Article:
Year Released: 2011
MPAA Rating: Unrated
Running Time: 57 minutes
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Will Fraser’s documentary Once Upon a Time in Knoxville gives us a glimpse at the life of Rollo Sullivan, a modern-day guru of sorts, living on his own land and building his own community from the junk and other materials left behind by society. A practical philosopher, Rollo believes in the self-sufficiency of the land and the intelligent use and re-use of all materials, seeing today’s modern culture of consumption to be an exercise in wasted potential (and material).
To get the tech side out of the way, the film looks quite good and the few stylistic flourishes, such as title cards and other exposition appearing as if on crumbled, recycled paper, give it an appropriate aesthetic. Like the best docs, though, while the technical aspects add to the story, they don’t distract or call too much attention to themselves, instead letting the subject, Rollo, carry the day. Which he does, with great humor and intelligence.
Of course, when Rollo is telling tales of consuming peyote, weed and then interpreting the messages of howler monkeys in a matter of fact manner as if such topics are not that out of the ordinary, it does make you wonder if where he is coming from is all that lucid a place. Then again, does it really matter? He’s got his opinions on where the human raise is going, and how consumption is far out of proportion to creation and re-creation, but he’s not out getting in your face about it. Man decided how he wanted to live, and went out and did it.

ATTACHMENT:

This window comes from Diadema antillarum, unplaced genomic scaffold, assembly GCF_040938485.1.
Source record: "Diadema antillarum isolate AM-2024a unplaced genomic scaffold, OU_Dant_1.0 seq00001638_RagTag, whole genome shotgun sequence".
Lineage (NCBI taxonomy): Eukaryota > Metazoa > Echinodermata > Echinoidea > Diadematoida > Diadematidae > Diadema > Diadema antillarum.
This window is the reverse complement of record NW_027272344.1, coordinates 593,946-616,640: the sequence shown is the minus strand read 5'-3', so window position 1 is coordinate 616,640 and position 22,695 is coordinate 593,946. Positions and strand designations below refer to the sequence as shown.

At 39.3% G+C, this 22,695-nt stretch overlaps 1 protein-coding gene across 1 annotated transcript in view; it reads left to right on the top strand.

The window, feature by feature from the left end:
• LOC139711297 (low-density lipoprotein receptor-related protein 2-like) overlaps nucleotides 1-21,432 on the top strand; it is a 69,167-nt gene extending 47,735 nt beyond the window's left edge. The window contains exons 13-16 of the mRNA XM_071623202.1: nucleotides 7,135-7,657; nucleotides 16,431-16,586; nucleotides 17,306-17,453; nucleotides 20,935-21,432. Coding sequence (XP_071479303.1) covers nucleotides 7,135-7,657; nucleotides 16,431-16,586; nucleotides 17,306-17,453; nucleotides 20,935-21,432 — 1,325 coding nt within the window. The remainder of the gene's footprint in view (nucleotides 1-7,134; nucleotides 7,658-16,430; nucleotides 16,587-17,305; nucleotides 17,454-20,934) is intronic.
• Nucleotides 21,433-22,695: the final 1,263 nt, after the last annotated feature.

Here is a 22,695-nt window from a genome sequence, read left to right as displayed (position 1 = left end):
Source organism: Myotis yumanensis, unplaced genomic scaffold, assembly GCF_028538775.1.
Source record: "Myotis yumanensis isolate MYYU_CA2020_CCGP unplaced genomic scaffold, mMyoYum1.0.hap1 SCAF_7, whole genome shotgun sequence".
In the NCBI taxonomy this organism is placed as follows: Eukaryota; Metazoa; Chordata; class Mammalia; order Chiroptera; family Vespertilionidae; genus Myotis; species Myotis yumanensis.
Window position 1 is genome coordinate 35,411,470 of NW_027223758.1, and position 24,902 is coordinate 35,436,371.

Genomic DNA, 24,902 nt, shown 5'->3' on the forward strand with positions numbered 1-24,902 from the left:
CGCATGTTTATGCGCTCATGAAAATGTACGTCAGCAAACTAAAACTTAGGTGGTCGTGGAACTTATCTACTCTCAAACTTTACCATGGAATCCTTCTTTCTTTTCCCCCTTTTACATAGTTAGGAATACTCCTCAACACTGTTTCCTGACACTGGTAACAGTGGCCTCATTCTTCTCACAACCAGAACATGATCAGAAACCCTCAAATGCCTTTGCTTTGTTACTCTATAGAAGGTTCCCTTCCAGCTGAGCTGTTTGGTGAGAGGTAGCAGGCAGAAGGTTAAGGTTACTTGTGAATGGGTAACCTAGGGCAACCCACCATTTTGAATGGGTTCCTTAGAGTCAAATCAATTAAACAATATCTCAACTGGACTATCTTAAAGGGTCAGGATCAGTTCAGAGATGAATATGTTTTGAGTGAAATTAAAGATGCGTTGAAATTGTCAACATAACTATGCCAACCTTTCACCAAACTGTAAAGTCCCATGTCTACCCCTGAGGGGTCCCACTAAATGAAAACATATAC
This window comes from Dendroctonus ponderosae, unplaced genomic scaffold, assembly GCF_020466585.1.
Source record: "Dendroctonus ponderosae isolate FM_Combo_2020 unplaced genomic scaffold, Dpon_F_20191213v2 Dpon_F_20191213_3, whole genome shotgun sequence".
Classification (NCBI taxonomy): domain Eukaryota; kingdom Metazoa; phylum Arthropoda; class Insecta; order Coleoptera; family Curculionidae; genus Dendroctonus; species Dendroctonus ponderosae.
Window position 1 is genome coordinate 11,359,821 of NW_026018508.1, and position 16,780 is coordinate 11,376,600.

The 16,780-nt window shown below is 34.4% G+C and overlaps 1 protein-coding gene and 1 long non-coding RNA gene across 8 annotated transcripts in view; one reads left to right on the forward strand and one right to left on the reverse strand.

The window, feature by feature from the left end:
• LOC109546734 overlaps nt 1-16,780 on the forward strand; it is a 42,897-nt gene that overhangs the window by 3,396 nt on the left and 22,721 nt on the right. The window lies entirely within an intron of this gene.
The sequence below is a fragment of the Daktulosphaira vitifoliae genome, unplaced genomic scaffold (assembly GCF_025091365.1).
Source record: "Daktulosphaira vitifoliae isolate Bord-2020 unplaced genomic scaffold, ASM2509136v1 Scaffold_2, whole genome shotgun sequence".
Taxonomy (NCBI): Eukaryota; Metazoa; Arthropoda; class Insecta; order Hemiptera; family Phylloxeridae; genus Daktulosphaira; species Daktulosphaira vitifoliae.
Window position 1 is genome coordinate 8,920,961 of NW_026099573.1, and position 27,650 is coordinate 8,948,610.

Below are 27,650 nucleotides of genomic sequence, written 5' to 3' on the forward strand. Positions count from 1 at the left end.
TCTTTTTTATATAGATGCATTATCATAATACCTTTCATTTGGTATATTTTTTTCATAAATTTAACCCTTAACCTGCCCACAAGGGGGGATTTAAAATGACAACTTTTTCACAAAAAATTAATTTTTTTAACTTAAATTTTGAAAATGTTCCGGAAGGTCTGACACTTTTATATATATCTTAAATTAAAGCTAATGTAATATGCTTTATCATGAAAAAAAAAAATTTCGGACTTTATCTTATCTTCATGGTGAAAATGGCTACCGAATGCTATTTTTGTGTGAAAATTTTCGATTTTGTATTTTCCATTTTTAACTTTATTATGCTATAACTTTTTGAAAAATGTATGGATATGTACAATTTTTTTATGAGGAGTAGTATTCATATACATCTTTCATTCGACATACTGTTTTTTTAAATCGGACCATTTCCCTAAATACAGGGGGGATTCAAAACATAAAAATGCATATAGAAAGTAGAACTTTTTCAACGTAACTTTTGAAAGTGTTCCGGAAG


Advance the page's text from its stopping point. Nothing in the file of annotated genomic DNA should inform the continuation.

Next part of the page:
Which means he builds houses out of recycled material and scavenges for whatever he can. He designs a more efficient outhouse system that allows you to easily move the entire building once you’ve, ahem, filled the hole to its top (ewww, but also a practical concern). He takes care of fainting goats. He lives to true to his beliefs, and doesn’t try to shove them down your throat.
Maybe he’s right, and we’ll all be living like him someday anyway, when the consumption collapses the system. Maybe he’s wrong. Regardless, it’s a fresh perspective and fun way to ponder the future of the human race. At least he knows how to handle a world besieged by economic calamity; build from the junk, create from the destruction. Makes sense to me.
Well, the self-sufficiency of the land and re-use of materials makes sense. The whole “understand the language of the howler monkey” is still a little iffy to my brain…
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Posted on December 7, 2011 in Reviews by Mark Bell
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